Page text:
Wine & Ale trail Rainy day @ the beach
Rainy day at the beach.
MILTON -- Between 600 and 800 people walk through the doors of the Dogfish Head Craft Brewery each week to gaze at the vats of beer, taste the product -- and, perhaps, walk away with a new appreciation for the craft.
State tourism officials now are aiming to spread the wealth of visitors to other small breweries and wineries in Delaware with a new marketing tool. The Wine & Ale Trail, which launched last week on a shoestring budget, connects 12 sites from Wilmington to Delmar where visitors can tour and taste.
The move aims to capitalize on the increasing popularity of craft brews and local vineyards. While business for the nation's dominant beer companies has been down, craft breweries are seeing about 10 percent growth each year, according to the Brewers Association, a craft brew trade group.
It's a bright spot in the national recession, said Sam Calagione, owner of Dogfish Head, noting that the average American now lives within 10 miles of a brewery.
"We've sort of leveled the playing field," he said. "Americans are choosing to spend locally, and they're choosing to buy what's in their community."
Some of Delaware's beverage producers are part of local-yet-regional companies, such as Iron Hill in New Castle County and Dogfish Head, which has a brewery in Milton and restaurant in Rehoboth Beach. But others are newer, smaller startups, such as 16 Mile Brewing Company in Georgetown and Fenwick Wine Cellars in Fenwick Island, both of which opened within the last year.
"We believe in this industry -- it's got huge potential," said Alan Levin, the state's economic development chief. "You guys can help each other to make it even better than what it is today."
Similar marketing efforts have worked well in other states. In Maryland, there are four designated wine trails, with a fifth launching soon, said Regina Reilly, marketing coordinator for the state wine trade group.
"Each one's a little bit different," she said, tailored to the region's strengths.
Like the beer industry, the wine business is similarly dominated by a few large producers. About 45 percent of American wineries are small operations, with less than 5,000 gallons a year, but that makes up less than a half-percent of total domestic production, according to WineAmerica, a national trade association. The 40 wineries that produce more than 1.2 million gallons annually hold 84 percent of the market.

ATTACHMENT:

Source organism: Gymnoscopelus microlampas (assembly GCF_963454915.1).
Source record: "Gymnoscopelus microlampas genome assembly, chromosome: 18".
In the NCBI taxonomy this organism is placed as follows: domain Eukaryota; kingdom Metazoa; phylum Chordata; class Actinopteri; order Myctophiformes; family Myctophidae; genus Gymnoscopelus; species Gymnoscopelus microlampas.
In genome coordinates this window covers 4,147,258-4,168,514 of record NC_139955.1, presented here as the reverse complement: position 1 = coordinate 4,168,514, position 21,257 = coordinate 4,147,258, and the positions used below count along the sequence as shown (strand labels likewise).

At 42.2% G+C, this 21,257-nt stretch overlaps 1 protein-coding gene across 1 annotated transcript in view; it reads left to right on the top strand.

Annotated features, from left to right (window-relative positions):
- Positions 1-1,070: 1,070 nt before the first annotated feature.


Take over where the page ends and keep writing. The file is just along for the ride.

Among the smaller operations is Fenwick Wine Cellars, which opened in January. Manager Katie Connolly said the brand-new winery has had a substantial influx of visitors, even during the off-season. "Many of the tourists who come into town have been really excited that there's something different they can do," she said.
It's not set up for tours yet -- the grapevines just finished going into the ground across the road last week -- but Connolly hopes the Wine & Ale Trail will lead customers through the doors for daily tastings.
"Delaware really needs to continue to make its mark on the map," Connolly said. "For being such a small state, having all the breweries and wineries that we have is pretty amazing."
Calagione said the Delaware trail puts the state ahead of the curve nationally. He said while there are successful programs elsewhere in the country, particularly in Maine and Washington state, Delaware's small size makes a full tour possible in a few days -- something impossible in larger states.
"This is a premier program coming out of the gates," he said.
And devotees of craft brews are extremely loyal, said Kevin Davies, co-owner of the Iron Hill brewpubs in New Castle County and Pennsylvania.
"When these folks travel, they always like to visit local breweries and brewpubs," he said. "We're pretty excited to be part of [the trail]."
Delaware's initiative gathered speed rapidly, starting from a meeting with breweries and wineries in March to the official unveiling last week. The effort is small to start with, costing the state tourism office just $1,000, said Linda Parkowski, state tourism director. That covers the cost of a website and promotional coasters.
Starting in the fall, officials will begin an ad campaign in food and wine magazines targeted at out-of-state visitors, and the trail will also become part of the state's pitch to group tour operators and meeting and convention bids.
Parkowski hopes it will become a regular attraction, as people spend three or four days touring all 12 sites and experiencing the different brews and beverages on tap or from the bottle. It also piggybacks on a southern Delaware initiative to focus on culinary tourism along the coast.
Calagione said the potential visitors are discerning fans -- they know what they want and what they like.
"It's about quality, not quantity, when visiting wineries and breweries," he said.
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